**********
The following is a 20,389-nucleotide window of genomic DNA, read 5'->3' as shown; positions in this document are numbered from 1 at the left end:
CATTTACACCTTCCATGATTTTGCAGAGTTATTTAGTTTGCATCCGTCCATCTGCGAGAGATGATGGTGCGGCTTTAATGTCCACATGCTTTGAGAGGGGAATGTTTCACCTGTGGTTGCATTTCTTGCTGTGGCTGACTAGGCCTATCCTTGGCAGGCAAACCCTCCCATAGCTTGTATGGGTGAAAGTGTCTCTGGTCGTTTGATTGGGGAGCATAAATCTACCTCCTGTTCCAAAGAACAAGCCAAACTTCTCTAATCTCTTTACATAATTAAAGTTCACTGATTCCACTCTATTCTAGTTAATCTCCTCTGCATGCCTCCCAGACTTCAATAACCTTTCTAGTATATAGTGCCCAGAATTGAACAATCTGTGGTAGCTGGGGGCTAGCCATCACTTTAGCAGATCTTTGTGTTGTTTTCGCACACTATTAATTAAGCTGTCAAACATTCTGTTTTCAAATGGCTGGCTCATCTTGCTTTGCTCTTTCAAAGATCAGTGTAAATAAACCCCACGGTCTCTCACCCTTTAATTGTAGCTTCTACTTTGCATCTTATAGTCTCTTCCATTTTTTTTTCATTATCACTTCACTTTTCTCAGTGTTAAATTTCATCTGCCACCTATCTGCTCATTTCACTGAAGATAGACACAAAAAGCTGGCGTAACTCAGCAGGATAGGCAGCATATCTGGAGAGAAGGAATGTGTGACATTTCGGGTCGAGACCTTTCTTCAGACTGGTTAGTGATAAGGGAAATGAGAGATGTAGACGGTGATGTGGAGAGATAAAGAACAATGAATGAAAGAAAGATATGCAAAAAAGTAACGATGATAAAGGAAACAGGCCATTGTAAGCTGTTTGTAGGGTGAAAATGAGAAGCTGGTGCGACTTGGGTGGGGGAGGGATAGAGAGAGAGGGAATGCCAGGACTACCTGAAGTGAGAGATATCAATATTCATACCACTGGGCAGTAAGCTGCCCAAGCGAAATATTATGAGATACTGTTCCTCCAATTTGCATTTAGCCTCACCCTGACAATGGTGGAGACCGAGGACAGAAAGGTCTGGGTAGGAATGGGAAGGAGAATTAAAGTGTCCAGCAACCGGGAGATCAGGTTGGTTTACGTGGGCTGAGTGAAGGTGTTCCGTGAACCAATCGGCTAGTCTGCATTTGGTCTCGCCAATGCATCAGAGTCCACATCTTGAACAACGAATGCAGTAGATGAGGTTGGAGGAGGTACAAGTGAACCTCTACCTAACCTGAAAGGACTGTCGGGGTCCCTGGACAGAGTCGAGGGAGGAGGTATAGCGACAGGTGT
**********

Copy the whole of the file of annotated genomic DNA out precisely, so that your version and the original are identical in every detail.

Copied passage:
The following is a 20,389-nucleotide window of genomic DNA, read 5'->3' as shown; positions in this document are numbered from 1 at the left end:
CATTTACACCTTCCATGATTTTGCAGAGTTATTTAGTTTGCATCCGTCCATCTGCGAGAGATGATGGTGCGGCTTTAATGTCCACATGCTTTGAGAGGGGAATGTTTCACCTGTGGTTGCATTTCTTGCTGTGGCTGACTAGGCCTATCCTTGGCAGGCAAACCCTCCCATAGCTTGTATGGGTGAAAGTGTCTCTGGTCGTTTGATTGGGGAGCATAAATCTACCTCCTGTTCCAAAGAACAAGCCAAACTTCTCTAATCTCTTTACATAATTAAAGTTCACTGATTCCACTCTATTCTAGTTAATCTCCTCTGCATGCCTCCCAGACTTCAATAACCTTTCTAGTATATAGTGCCCAGAATTGAACAATCTGTGGTAGCTGGGGGCTAGCCATCACTTTAGCAGATCTTTGTGTTGTTTTCGCACACTATTAATTAAGCTGTCAAACATTCTGTTTTCAAATGGCTGGCTCATCTTGCTTTGCTCTTTCAAAGATCAGTGTAAATAAACCCCACGGTCTCTCACCCTTTAATTGTAGCTTCTACTTTGCATCTTATAGTCTCTTCCATTTTTTTTTCATTATCACTTCACTTTTCTCAGTGTTAAATTTCATCTGCCACCTATCTGCTCATTTCACTGAAGATAGACACAAAAAGCTGGCGTAACTCAGCAGGATAGGCAGCATATCTGGAGAGAAGGAATGTGTGACATTTCGGGTCGAGACCTTTCTTCAGACTGGTTAGTGATAAGGGAAATGAGAGATGTAGACGGTGATGTGGAGAGATAAAGAACAATGAATGAAAGAAAGATATGCAAAAAAGTAACGATGATAAAGGAAACAGGCCATTGTAAGCTGTTTGTAGGGTGAAAATGAGAAGCTGGTGCGACTTGGGTGGGGGAGGGATAGAGAGAGAGGGAATGCCAGGACTACCTGAAGTGAGAGATATCAATATTCATACCACTGGGCAGTAAGCTGCCCAAGCGAAATATTATGAGATACTGTTCCTCCAATTTGCATTTAGCCTCACCCTGACAATGGTGGAGACCGAGGACAGAAAGGTCTGGGTAGGAATGGGAAGGAGAATTAAAGTGTCCAGCAACCGGGAGATCAGGTTGGTTTACGTGGGCTGAGTGAAGGTGTTCCGTGAACCAATCGGCTAGTCTGCATTTGGTCTCGCCAATGCATCAGAGTCCACATCTTGAACAACGAATGCAGTAGATGAGGTTGGAGGAGGTACAAGTGAACCTCTACCTAACCTGAAAGGACTGTCGGGGTCCCTGGACAGAGTCGAGGGAGGAGGTATAGCGACAGGTGT